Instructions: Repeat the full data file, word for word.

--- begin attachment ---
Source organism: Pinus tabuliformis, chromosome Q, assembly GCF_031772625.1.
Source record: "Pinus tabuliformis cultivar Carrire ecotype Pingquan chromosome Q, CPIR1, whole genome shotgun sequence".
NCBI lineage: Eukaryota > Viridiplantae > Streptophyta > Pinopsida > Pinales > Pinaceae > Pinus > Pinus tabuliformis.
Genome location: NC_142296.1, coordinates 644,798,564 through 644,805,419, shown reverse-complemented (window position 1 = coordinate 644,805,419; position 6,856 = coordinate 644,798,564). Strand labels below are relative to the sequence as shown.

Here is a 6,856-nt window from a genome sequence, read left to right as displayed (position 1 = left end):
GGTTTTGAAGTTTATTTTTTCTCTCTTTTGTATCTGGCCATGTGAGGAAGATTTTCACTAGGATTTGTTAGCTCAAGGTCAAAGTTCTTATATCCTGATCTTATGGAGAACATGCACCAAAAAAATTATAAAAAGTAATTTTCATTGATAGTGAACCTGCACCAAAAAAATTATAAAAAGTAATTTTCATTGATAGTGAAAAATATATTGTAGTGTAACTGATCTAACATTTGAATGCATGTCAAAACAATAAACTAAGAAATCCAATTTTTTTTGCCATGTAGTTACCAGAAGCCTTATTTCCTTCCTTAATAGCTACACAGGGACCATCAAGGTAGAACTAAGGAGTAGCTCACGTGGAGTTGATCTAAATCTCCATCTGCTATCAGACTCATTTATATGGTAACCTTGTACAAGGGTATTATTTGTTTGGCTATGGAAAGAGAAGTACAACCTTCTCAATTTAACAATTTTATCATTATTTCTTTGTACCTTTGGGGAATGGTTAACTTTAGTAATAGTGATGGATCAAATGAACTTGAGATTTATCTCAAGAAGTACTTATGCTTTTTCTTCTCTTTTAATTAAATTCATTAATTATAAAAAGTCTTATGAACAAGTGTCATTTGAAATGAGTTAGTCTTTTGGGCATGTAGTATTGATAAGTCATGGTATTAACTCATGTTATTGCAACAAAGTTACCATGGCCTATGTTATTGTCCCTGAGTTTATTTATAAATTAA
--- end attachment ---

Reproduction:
Source organism: Pinus tabuliformis, chromosome Q, assembly GCF_031772625.1.
Source record: "Pinus tabuliformis cultivar Carrire ecotype Pingquan chromosome Q, CPIR1, whole genome shotgun sequence".
NCBI lineage: Eukaryota > Viridiplantae > Streptophyta > Pinopsida > Pinales > Pinaceae > Pinus > Pinus tabuliformis.
Genome location: NC_142296.1, coordinates 644,798,564 through 644,805,419, shown reverse-complemented (window position 1 = coordinate 644,805,419; position 6,856 = coordinate 644,798,564). Strand labels below are relative to the sequence as shown.

Here is a 6,856-nt window from a genome sequence, read left to right as displayed (position 1 = left end):
GGTTTTGAAGTTTATTTTTTCTCTCTTTTGTATCTGGCCATGTGAGGAAGATTTTCACTAGGATTTGTTAGCTCAAGGTCAAAGTTCTTATATCCTGATCTTATGGAGAACATGCACCAAAAAAATTATAAAAAGTAATTTTCATTGATAGTGAACCTGCACCAAAAAAATTATAAAAAGTAATTTTCATTGATAGTGAAAAATATATTGTAGTGTAACTGATCTAACATTTGAATGCATGTCAAAACAATAAACTAAGAAATCCAATTTTTTTTGCCATGTAGTTACCAGAAGCCTTATTTCCTTCCTTAATAGCTACACAGGGACCATCAAGGTAGAACTAAGGAGTAGCTCACGTGGAGTTGATCTAAATCTCCATCTGCTATCAGACTCATTTATATGGTAACCTTGTACAAGGGTATTATTTGTTTGGCTATGGAAAGAGAAGTACAACCTTCTCAATTTAACAATTTTATCATTATTTCTTTGTACCTTTGGGGAATGGTTAACTTTAGTAATAGTGATGGATCAAATGAACTTGAGATTTATCTCAAGAAGTACTTATGCTTTTTCTTCTCTTTTAATTAAATTCATTAATTATAAAAAGTCTTATGAACAAGTGTCATTTGAAATGAGTTAGTCTTTTGGGCATGTAGTATTGATAAGTCATGGTATTAACTCATGTTATTGCAACAAAGTTACCATGGCCTATGTTATTGTCCCTGAGTTTATTTATAAATTAA